Air force pilots descend on Steamboat for ‘fini-flight’ |

Air force pilots descend on Steamboat for ‘fini-flight’

Lt. Colonel Alex Winn (third from left), and Major Eddie Ballew (third from right), were among U.S. Air Force personnel based at the Air Force Academy in Colorado Springs who flew to Steamboat Springs Airport in three Cirrus SR20 single-engine prop planes, now designated T-53 trainers. The fliers brushed up on mountain flying while treating Winn and Ballew to a "fini-flight," as they go off to other assignments, Winn in F-16 fighter jets and Ballew in KC135 Stratotankers.
051018 AirForce

STEAMBOAT SPRINGS — A trio of U.S. Air Force Cirrus SR20 single-engine prop planes touched down at Steamboat Springs Airport at 11 a.m. May 9 after a 90-minute flight from their base in Colorado Springs.

If the sleek and fast Cirrus doesn’t fit your expectations for what military aircrafts look like, it’s because these planes are among two dozen prop planes based at the Air Force Academy where the planes are deemed ideal to introduce the cadets to flying.

With the cadets all in final exams this week, it was an ideal time for the more senior personnel to take a mountain flying orientation trip to Steamboat Springs Airport/Bob Adams Field. It was also an opportunity for a “fini-flight,” or final flight, an Air Force tradition that grants personnel, who are being reassigned or retiring, a flight of their choice to mark the change.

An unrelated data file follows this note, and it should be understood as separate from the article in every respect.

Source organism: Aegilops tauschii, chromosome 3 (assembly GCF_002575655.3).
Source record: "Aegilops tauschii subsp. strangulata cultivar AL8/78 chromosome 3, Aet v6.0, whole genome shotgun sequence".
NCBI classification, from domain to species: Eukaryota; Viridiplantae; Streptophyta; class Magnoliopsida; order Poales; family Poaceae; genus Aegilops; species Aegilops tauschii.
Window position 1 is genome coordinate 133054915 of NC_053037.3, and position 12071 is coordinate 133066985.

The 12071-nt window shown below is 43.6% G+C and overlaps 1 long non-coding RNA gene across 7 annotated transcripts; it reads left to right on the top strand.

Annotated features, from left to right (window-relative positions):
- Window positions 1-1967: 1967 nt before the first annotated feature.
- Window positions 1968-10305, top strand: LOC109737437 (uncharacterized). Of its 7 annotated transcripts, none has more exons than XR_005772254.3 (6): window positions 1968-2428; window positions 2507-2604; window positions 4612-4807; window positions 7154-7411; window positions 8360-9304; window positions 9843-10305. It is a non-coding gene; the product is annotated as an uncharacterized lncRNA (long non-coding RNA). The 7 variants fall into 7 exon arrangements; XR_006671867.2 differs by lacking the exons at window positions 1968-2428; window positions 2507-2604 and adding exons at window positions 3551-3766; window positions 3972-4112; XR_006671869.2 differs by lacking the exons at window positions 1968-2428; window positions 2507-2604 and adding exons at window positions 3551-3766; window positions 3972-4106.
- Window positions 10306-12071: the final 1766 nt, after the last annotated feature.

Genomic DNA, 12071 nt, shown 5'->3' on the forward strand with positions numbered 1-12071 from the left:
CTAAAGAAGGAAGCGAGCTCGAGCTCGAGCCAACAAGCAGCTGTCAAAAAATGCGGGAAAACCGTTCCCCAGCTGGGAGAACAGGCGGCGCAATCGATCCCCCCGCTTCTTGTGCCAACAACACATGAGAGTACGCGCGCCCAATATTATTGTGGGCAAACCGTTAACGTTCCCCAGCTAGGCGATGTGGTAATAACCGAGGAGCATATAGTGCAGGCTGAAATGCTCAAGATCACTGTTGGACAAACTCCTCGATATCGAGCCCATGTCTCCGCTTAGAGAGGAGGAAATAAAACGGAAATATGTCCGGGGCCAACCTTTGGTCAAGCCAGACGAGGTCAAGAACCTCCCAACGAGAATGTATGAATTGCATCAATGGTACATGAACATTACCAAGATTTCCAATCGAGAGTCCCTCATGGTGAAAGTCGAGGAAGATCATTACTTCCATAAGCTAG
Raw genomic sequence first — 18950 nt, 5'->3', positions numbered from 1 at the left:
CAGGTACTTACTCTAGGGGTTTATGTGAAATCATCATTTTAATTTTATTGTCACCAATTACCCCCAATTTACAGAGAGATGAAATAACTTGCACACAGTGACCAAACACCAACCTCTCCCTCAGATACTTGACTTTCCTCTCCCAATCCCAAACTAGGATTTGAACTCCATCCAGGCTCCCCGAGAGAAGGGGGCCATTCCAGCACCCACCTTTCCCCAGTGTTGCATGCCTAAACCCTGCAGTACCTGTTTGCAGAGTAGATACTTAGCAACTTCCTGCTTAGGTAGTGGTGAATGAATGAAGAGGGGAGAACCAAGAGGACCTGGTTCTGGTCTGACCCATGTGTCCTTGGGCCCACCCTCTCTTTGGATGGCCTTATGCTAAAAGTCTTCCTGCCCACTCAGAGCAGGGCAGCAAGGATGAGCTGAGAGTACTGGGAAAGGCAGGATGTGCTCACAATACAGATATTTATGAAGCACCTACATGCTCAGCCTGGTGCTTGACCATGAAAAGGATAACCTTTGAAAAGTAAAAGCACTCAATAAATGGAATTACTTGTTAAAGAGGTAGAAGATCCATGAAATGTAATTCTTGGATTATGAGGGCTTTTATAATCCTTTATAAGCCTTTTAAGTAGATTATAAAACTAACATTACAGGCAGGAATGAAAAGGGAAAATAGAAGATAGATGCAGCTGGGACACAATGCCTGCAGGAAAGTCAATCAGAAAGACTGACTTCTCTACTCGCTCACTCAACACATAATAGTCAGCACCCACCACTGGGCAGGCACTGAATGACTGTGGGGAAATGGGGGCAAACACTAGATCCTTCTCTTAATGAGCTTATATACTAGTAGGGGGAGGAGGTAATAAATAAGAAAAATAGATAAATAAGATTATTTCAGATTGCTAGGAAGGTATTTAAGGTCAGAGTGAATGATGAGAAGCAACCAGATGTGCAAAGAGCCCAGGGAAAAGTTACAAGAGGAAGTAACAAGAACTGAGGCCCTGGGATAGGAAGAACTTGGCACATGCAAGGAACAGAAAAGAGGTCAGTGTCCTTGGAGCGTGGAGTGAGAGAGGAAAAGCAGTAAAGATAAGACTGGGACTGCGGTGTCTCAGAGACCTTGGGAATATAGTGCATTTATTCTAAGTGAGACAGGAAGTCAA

In this case, Lt. Colonel Alex Winn (call sign Splash) and Major Eddie Ballew (call sign Mogli) were being treated to a fini-flight because they are going on to assignments. Winn will return to flying F16 fighter jets. And Ballew will return to flying the KC135 Stratotanker, an aerial refueling aircraft.

The crew left the airport and headed straight to Creekside Café for lunch — Winn’s choice. He is familiar with Steamboat because he and his wife are looking for a home here.

The Air Force chose the Cirrus aircraft in 2011 and designated them as T-53A trainers to replace a fleet of pilot trainers, the Diamond Aircraft DA 20, an aircraft which is still used elsewhere by the Air Force. The new aircrafts were delivered with the Cirrus Airframe Parachute System, airbag seat belts, an integrated roll cage in the fuselage and up-to-date avionics. 

Most first-year, or fourth class, cadets at the Air Force Academy are exposed to airmanship through four glider flights. By their third year, about 50 percent of cadets are enrolled in a soaring course with the chance to pilot and solo in a sailplane.

First-class cadets have the opportunity to get involved in the Academy’s power flight program, where military instructors provide a basic introduction to Air Force pilot training in the T53s. Based on proficiency, 50 percent of those involved will solo.

To reach Tom Ross, call 970-871-4205, email or follow him on Twitter @ThomasSRoss1

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